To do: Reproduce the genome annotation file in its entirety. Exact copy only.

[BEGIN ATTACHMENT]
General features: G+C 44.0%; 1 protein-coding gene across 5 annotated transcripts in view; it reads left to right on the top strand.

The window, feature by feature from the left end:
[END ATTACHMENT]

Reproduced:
General features: G+C 44.0%; 1 protein-coding gene across 5 annotated transcripts in view; it reads left to right on the top strand.

The window, feature by feature from the left end: